The Market Doesn't Expect Volatility to Remain Low for Very Long

Enjoy it while it lasts.

A trader works on the floor of the New York Stock Exchange (NYSE) in New York, U.S.

Photographer: Michael Nagle/Bloomberg

U.S. stocks are hitting record highs and volatility is hitting new lows, but can it last? 

According to Pravit Chintawongvanich, head derivatives strategist at Macro Risk Advisors, traders should look at more than just the CBOE Volatility Index to get the full picture.

"At sub-12, the VIX seems low considering the macro risks on the horizon. However, looking at just the VIX can be misleading," he writes. "The VIX only measures the cost of options expiring over the next month."

The problem with just looking at the near term, he says, is that this only includes the market's short term expectations. "To gauge how much the market is pricing in risk 'on the horizon', we need to look at longer-dated volatility."

This is where the VIX futures curve comes into play, or what traders expect volatility to be in the longer term future. While it is sitting about where it was one year ago, the curve is steeper, meaning that volatility is expected to increase at a more rapid pace.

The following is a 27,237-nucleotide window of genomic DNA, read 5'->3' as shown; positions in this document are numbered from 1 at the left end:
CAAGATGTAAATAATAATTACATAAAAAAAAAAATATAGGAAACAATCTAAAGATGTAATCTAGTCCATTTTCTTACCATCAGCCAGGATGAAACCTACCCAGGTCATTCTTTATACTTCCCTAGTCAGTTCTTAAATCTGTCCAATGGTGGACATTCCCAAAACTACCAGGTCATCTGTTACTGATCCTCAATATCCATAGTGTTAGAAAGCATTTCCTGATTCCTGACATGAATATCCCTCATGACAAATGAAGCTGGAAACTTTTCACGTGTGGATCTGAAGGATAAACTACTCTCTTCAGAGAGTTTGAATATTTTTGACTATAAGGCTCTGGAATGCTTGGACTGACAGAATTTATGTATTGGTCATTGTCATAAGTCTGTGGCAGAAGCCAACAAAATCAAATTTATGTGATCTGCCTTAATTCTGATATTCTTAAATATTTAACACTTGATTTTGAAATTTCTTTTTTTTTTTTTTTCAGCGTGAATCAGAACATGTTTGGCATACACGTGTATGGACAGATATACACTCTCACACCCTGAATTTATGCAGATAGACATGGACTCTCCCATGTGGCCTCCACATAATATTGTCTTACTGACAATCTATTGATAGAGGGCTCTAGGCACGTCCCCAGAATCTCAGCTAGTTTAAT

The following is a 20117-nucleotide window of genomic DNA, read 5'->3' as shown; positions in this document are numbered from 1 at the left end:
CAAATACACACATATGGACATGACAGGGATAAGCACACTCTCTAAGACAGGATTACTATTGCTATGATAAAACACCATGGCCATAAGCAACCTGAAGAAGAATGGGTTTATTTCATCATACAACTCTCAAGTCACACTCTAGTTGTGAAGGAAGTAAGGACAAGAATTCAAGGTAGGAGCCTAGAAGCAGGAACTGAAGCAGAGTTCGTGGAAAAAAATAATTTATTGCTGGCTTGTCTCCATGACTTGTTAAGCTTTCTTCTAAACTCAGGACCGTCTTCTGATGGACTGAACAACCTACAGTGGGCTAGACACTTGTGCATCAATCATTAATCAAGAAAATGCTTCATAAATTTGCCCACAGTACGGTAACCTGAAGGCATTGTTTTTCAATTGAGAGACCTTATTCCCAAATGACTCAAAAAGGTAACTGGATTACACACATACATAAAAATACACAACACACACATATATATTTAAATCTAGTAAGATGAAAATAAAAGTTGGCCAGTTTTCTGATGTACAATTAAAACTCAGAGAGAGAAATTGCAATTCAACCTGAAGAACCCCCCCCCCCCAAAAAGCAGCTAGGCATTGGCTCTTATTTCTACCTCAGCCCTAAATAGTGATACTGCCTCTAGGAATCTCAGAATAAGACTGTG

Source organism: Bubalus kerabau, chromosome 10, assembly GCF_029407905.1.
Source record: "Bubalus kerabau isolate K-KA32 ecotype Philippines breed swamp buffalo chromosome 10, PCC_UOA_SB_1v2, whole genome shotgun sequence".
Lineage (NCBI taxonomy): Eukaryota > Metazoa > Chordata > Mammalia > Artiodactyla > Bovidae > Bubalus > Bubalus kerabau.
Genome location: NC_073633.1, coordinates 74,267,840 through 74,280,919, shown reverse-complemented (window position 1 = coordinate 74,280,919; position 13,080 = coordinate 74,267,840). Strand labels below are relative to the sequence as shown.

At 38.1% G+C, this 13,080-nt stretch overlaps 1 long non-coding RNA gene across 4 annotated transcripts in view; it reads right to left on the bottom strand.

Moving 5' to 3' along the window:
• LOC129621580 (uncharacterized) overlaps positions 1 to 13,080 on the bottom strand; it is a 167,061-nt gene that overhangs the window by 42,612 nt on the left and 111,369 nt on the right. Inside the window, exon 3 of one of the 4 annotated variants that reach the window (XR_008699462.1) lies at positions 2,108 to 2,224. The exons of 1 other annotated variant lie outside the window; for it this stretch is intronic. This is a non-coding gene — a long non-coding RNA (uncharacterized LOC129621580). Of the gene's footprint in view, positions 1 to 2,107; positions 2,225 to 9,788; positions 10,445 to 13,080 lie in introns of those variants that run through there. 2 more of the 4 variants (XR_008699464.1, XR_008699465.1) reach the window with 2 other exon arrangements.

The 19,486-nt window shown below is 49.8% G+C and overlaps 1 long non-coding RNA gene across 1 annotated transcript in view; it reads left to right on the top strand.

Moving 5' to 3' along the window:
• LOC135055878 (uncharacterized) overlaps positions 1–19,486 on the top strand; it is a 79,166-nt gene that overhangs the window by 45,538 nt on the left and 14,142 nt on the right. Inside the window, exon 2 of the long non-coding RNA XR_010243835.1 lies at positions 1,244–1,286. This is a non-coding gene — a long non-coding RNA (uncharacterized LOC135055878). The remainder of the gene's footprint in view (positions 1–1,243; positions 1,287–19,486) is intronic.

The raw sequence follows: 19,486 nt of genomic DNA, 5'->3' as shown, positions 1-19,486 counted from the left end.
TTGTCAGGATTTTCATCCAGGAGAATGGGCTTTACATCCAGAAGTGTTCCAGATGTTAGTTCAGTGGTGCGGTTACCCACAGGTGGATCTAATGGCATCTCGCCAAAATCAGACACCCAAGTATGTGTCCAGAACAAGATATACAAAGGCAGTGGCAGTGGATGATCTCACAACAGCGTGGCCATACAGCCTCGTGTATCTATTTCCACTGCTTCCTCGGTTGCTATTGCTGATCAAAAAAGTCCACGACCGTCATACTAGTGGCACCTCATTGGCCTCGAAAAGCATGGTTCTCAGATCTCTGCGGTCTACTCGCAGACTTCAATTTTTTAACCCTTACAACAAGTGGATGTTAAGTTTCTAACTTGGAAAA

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Macro Risk Advisors

In terms of what this means for stocks, Bespoke Investment Group says that there is reason to believe that stocks will see a pullback, but it shouldn't last long.

"There is some validity to the call that we're due for weakness when the VIX closes below 12, but only in the very near term," the firm writes. Its analysis shows that over the next week, the S&P 500 declined an average of 0.56 percent, but then rose 3.04 percent over the next 3 months. 

Not only that, but the VIX sitting below 12 isn't actually that unusual. While volatility has been historically high since the financial crisis, there have been a number of periods in the past where it stayed low for quite some time. 

But with a lot of unknowns in the market, such as geopolitics to monetary policy, there is certainly a lot of risk to try to price in. Now it all depends on how much of that risk actually comes to fruition.

"If these risks fail to materialize and the market continues to experience low volatility, then the VIX spot will stay low and eventually these VIX futures will 'roll down' the curve to the level of VIX spot, which they must converge with on settlement," Chintawongvanich concludes. 

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